Monday, 30 March 2015

Don't kill good behaviours

Just recently, an update to GMail totally threw me when it subtly changed the way it did something that I use many, many times a day. Although this change probably seemed trivial to the team at Google, it really has been a pain in the neck for me.

Changing the user experience for a popular piece of software is a difficult tightrope to walk. Too little change and you stifle progress whilst changing it too much risks loosing or annoying the user base.

So what caught me out? I get a notification of what has changed in my groups as a top level entry in my inbox. I found this useful since I could simply go to the group, see what has changed and read the items that were of interest at that moment. I return to my inbox and the notification would be removed - happy days.

The update has subtly changed this. Now, it seems to want me to read ALL of the items the notification is related to. If I don't then the notification remains at the top of my inbox until I have viewed everything it relates to or I simply dismiss the notification by swiping it to the left.

This is a tiny change in all reality, it could even be a mistake but I find this change in behaviour very annoying since it requires more action from me. I imagined how this might have been recorded:

Given 1 or more groups have been configured
When the user enters their inbox
Then a notifications is displayed for each group that has new mail
  And the notifications are at the top of the inbox
  And the notifications are ordered descending by the amount of new mail in the group

It has long been my contention that the words we use in scenarios are often a bit sloppy. In this case you could easily interpret this in 2 ways, which revolves around how we interpret a 'new' mail item. Is a mail item new if it has never been opened or when it has been seen via clicking on a notification?

By not really explaining what 'new' means we may have killed existing behaviour by simply misinterpreting what the original intention was. In this case the word 'new' is not clear as it is open to interpretation.

A good practice is to think how this could be interpreted in the future. Would this be exactly the same as now? If there is any doubt, then deliberating over the words used is a good use of time. The emphasis should be on the author to think about this rather than make the assumption that the reader will interpret correctly.

It is worth thinking about what you know and they don't - the conversation for my scenario may well have included what 'new' meant or it could have been well established by that specific team. Since it completely missing from the scenario, we will never know.

As the author we have access to the whole context of the conversation, so the odd word here or there does not appear to matter. If we take a step back and put ourselves in the place of our intended audience we can often see assumptions we have made and save them a lot of time and effort in the future.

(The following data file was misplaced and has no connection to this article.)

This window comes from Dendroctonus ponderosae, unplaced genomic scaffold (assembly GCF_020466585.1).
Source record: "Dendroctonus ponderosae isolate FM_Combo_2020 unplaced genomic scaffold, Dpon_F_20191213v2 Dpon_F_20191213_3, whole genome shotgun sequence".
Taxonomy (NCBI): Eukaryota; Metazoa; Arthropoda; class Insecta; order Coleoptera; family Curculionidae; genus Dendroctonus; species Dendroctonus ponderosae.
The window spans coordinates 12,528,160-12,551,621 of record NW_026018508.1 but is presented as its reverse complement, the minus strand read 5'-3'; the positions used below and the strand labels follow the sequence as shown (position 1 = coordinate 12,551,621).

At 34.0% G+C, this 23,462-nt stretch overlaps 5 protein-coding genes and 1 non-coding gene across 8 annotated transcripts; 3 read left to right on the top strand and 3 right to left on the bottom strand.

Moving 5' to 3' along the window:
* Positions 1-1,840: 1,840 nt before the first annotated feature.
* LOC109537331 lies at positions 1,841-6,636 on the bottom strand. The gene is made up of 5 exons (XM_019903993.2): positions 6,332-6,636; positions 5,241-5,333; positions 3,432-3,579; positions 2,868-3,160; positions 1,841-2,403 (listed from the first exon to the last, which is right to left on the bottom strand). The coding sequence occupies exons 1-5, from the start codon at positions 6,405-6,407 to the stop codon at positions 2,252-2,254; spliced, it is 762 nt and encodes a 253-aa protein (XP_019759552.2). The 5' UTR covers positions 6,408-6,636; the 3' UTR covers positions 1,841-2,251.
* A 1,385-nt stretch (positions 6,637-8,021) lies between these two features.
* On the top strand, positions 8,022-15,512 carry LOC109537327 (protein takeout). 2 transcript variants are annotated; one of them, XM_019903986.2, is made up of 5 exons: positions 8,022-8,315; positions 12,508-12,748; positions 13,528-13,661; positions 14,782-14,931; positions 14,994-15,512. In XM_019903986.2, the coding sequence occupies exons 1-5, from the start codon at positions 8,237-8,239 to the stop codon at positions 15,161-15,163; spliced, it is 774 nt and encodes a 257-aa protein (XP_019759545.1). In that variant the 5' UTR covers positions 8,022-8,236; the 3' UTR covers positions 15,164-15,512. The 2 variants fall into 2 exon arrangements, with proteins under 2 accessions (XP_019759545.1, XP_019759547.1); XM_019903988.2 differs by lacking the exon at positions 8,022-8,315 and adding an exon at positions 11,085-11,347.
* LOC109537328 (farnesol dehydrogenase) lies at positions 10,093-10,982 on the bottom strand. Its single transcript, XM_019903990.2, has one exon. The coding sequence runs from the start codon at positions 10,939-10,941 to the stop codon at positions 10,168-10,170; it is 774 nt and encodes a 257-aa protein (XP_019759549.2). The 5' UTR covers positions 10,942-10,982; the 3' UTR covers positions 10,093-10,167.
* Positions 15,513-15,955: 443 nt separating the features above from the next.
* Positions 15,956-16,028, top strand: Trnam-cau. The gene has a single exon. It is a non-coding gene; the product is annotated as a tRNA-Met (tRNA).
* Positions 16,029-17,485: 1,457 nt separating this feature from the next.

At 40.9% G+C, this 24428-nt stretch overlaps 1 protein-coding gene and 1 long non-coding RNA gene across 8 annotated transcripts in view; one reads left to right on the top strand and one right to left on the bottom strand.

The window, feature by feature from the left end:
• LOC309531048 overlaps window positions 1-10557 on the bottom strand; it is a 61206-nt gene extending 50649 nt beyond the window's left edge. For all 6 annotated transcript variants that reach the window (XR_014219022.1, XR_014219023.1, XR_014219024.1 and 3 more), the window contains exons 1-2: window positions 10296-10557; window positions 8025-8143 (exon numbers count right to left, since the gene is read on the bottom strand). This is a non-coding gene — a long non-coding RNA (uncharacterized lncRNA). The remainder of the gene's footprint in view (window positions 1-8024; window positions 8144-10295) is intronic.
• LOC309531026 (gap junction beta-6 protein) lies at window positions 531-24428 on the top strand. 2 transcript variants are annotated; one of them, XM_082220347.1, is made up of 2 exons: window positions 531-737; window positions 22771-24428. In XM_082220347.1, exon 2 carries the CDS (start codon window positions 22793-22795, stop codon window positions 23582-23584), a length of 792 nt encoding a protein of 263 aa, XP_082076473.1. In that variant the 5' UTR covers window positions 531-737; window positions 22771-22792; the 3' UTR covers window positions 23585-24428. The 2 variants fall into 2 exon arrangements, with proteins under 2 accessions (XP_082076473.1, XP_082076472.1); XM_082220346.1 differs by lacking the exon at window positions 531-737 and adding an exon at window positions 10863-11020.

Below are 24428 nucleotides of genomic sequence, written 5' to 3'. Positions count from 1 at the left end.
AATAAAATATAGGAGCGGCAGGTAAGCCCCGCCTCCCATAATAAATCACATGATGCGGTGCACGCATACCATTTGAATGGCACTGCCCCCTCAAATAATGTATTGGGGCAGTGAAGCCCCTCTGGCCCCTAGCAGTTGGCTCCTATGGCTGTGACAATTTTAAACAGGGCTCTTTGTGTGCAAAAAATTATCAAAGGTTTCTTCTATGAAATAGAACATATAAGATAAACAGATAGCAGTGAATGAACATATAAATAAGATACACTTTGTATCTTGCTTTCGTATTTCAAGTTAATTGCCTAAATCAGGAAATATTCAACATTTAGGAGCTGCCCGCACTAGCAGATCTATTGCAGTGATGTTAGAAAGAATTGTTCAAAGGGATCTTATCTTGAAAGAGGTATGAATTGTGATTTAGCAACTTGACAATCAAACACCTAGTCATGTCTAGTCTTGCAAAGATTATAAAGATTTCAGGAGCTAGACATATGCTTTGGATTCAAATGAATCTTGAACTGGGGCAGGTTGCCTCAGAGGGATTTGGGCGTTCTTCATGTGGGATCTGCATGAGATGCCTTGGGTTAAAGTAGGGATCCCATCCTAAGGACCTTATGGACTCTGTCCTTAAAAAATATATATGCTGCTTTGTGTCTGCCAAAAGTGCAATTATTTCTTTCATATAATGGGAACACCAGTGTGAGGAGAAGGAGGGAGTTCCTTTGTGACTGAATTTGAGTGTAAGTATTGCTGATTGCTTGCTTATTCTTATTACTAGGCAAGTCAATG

Tuesday, 24 March 2015

Retrospective: The 'Perfect' Sprint

This retrospective switches the attention of the team from the sprint they just had and allows them to explore what their 'perfect' sprint would look like. I have used this with teams that had a bad sprint - topics from the sprint will surface irrespective.

We represent the sprint as 4 columns - Prep, Planning, Dev Day, Review. You can choose the columns you want to focus on. The team then write up stickies for their perfect sprint, focusing on a column at a time. You will find that opposites occur at this point e.g. the opposite of what actually happened in this sprint. You can pose questions to get to the root cause and add more stickies if required.

I usually pair people for this, which seems to work better that everyone individually participating. I allow a time box of about 5 minutes and then we quickly go through the points raised. You can group common themes at this point. We repeat this for each column in sequence, following a journey through the sprint.

The key is keep the team focused on the perfect sprint. You can dive into specific issues as required - these will likely be based on the current sprint so they make good topics for discussion. I found this fits into a 60-90min retro with 4 columns at a good pace. If you have less time you can use less columns.

At the end we start to highlight what is in our control. This is usually pretty high - 50-75% seems to be about right. This leads the team to the obvious question - why don't we have our perfect sprint more often, given so much of it is in our control?

This outcome drives which actions we want to take into the next sprint - taking one from each column is a nice idea, but it does depend on what you came up with.

Monday, 23 March 2015

Retrospective: Ghost's of Retro's Past

This is a retro design to confront teams with actions from retros that have not been put into practice. Without actions there is little point in the retro, right? This is not a format you can run regularly - ideally you should not have to!